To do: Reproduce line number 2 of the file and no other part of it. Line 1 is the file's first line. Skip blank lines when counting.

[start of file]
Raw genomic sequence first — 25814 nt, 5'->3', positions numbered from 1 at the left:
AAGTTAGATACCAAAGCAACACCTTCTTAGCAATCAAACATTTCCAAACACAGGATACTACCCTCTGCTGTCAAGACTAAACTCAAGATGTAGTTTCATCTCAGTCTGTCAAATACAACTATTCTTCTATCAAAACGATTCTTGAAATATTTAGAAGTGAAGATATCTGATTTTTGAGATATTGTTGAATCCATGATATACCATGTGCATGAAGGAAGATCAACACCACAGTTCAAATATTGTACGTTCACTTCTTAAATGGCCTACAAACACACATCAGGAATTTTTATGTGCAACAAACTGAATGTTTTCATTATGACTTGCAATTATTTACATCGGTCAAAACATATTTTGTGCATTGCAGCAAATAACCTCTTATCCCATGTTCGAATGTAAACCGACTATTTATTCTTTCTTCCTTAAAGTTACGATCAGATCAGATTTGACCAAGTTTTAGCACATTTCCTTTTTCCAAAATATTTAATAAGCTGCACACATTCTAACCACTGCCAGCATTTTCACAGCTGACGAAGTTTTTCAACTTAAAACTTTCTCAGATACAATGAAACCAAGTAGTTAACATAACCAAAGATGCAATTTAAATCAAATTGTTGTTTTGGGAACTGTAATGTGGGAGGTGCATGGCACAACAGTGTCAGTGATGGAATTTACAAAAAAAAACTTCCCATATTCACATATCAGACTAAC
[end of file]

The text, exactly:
AAGTTAGATACCAAAGCAACACCTTCTTAGCAATCAAACATTTCCAAACACAGGATACTACCCTCTGCTGTCAAGACTAAACTCAAGATGTAGTTTCATCTCAGTCTGTCAAATACAACTATTCTTCTATCAAAACGATTCTTGAAATATTTAGAAGTGAAGATATCTGATTTTTGAGATATTGTTGAATCCATGATATACCATGTGCATGAAGGAAGATCAACACCACAGTTCAAATATTGTACGTTCACTTCTTAAATGGCCTACAAACACACATCAGGAATTTTTATGTGCAACAAACTGAATGTTTTCATTATGACTTGCAATTATTTACATCGGTCAAAACATATTTTGTGCATTGCAGCAAATAACCTCTTATCCCATGTTCGAATGTAAACCGACTATTTATTCTTTCTTCCTTAAAGTTACGATCAGATCAGATTTGACCAAGTTTTAGCACATTTCCTTTTTCCAAAATATTTAATAAGCTGCACACATTCTAACCACTGCCAGCATTTTCACAGCTGACGAAGTTTTTCAACTTAAAACTTTCTCAGATACAATGAAACCAAGTAGTTAACATAACCAAAGATGCAATTTAAATCAAATTGTTGTTTTGGGAACTGTAATGTGGGAGGTGCATGGCACAACAGTGTCAGTGATGGAATTTACAAAAAAAAACTTCCCATATTCACATATCAGACTAAC